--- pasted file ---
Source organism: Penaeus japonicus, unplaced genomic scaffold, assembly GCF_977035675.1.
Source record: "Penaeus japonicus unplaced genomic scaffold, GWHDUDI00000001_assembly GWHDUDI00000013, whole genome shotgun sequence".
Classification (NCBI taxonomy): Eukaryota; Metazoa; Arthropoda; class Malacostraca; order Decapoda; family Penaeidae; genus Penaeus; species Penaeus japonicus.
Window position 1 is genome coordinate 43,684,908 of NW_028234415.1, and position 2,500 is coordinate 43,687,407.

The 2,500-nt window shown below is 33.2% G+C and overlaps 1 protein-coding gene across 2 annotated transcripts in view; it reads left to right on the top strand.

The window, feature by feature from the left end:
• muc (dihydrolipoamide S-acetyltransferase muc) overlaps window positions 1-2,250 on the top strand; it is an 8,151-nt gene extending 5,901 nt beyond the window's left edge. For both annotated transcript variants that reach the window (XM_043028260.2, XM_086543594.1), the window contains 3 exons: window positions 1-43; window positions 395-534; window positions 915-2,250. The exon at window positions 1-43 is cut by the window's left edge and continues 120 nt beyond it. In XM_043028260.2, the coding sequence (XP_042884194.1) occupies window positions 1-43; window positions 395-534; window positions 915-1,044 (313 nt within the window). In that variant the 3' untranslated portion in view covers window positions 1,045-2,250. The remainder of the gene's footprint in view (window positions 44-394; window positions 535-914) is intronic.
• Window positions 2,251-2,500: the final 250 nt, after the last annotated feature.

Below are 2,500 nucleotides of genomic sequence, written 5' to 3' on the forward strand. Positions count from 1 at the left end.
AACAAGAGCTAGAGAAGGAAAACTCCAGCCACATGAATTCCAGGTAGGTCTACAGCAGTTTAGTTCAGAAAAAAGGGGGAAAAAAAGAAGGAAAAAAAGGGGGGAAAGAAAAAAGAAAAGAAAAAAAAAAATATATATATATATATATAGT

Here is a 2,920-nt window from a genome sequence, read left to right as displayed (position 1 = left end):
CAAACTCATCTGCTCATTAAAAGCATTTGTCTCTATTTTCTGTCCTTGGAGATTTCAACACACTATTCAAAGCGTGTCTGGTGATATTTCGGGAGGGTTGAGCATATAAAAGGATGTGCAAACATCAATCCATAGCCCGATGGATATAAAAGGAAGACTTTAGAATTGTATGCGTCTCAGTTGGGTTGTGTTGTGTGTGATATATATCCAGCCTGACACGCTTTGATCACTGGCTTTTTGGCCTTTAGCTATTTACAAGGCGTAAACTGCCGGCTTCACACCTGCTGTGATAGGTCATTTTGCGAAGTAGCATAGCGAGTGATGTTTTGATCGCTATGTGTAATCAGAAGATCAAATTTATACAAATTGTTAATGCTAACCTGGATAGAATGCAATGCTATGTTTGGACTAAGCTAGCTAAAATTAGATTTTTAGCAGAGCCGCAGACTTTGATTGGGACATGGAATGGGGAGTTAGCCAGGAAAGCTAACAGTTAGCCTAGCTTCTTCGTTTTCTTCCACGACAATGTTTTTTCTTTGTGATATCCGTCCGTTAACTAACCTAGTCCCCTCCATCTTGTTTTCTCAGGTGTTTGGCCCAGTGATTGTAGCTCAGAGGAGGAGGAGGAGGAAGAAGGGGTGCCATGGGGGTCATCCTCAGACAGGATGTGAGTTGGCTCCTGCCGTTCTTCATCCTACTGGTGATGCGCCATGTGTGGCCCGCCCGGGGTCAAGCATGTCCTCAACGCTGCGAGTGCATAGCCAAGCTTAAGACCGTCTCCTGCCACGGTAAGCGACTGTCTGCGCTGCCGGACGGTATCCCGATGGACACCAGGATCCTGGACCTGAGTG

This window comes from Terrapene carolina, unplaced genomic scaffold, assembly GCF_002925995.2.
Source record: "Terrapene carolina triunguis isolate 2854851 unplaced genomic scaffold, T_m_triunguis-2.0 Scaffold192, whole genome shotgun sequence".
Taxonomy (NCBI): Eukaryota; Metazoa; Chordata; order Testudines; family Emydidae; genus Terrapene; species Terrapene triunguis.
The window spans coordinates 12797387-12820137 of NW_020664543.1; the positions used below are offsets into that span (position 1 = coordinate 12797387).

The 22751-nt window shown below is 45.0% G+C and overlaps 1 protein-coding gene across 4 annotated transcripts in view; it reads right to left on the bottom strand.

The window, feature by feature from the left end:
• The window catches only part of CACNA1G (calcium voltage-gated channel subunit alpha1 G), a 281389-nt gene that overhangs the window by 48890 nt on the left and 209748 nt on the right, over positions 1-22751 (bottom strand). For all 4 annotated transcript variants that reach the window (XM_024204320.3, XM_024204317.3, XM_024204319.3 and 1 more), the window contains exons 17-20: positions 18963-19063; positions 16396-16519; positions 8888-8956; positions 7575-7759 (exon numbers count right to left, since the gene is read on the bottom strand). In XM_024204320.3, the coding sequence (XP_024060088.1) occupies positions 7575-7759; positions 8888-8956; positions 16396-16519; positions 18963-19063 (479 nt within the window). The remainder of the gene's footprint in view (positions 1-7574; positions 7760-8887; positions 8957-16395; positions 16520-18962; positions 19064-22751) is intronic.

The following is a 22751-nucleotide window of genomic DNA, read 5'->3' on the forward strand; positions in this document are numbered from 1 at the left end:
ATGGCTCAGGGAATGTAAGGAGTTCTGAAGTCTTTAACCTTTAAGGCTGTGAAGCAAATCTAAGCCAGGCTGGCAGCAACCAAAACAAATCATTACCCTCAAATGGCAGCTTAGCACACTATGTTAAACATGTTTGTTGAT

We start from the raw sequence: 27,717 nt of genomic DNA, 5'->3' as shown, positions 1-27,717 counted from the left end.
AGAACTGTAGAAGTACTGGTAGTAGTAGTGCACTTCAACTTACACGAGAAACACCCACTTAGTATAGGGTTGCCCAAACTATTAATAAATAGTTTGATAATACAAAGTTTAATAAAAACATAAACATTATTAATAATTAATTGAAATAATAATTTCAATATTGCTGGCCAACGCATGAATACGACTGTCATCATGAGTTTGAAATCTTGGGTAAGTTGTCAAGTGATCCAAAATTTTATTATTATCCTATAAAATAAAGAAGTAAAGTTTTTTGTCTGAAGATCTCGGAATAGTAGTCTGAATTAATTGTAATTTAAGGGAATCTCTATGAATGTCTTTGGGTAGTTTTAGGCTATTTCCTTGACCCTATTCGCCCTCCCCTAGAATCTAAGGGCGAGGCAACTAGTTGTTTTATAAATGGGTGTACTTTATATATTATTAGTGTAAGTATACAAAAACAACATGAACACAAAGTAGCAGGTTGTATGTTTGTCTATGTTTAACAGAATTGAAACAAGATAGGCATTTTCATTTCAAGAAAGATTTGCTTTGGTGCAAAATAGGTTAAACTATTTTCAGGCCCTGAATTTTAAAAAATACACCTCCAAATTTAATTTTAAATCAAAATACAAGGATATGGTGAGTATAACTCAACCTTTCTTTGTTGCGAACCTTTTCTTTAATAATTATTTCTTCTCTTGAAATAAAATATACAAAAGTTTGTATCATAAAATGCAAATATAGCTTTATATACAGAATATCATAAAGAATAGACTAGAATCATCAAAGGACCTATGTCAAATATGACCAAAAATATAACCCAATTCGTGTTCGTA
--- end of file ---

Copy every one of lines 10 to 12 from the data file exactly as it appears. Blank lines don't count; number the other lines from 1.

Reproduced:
AACAAGAGCTAGAGAAGGAAAACTCCAGCCACATGAATTCCAGGTAGGTCTACAGCAGTTTAGTTCAGAAAAAAGGGGGAAAAAAAGAAGGAAAAAAAGGGGGGAAAGAAAAAAGAAAAGAAAAAAAAAAATATATATATATATATATAGT

Here is a 2,920-nt window from a genome sequence, read left to right as displayed (position 1 = left end):
CAAACTCATCTGCTCATTAAAAGCATTTGTCTCTATTTTCTGTCCTTGGAGATTTCAACACACTATTCAAAGCGTGTCTGGTGATATTTCGGGAGGGTTGAGCATATAAAAGGATGTGCAAACATCAATCCATAGCCCGATGGATATAAAAGGAAGACTTTAGAATTGTATGCGTCTCAGTTGGGTTGTGTTGTGTGTGATATATATCCAGCCTGACACGCTTTGATCACTGGCTTTTTGGCCTTTAGCTATTTACAAGGCGTAAACTGCCGGCTTCACACCTGCTGTGATAGGTCATTTTGCGAAGTAGCATAGCGAGTGATGTTTTGATCGCTATGTGTAATCAGAAGATCAAATTTATACAAATTGTTAATGCTAACCTGGATAGAATGCAATGCTATGTTTGGACTAAGCTAGCTAAAATTAGATTTTTAGCAGAGCCGCAGACTTTGATTGGGACATGGAATGGGGAGTTAGCCAGGAAAGCTAACAGTTAGCCTAGCTTCTTCGTTTTCTTCCACGACAATGTTTTTTCTTTGTGATATCCGTCCGTTAACTAACCTAGTCCCCTCCATCTTGTTTTCTCAGGTGTTTGGCCCAGTGATTGTAGCTCAGAGGAGGAGGAGGAGGAAGAAGGGGTGCCATGGGGGTCATCCTCAGACAGGATGTGAGTTGGCTCCTGCCGTTCTTCATCCTACTGGTGATGCGCCATGTGTGGCCCGCCCGGGGTCAAGCATGTCCTCAACGCTGCGAGTGCATAGCCAAGCTTAAGACCGTCTCCTGCCACGGTAAGCGACTGTCTGCGCTGCCGGACGGTATCCCGATGGACACCAGGATCCTGGACCTGAGTG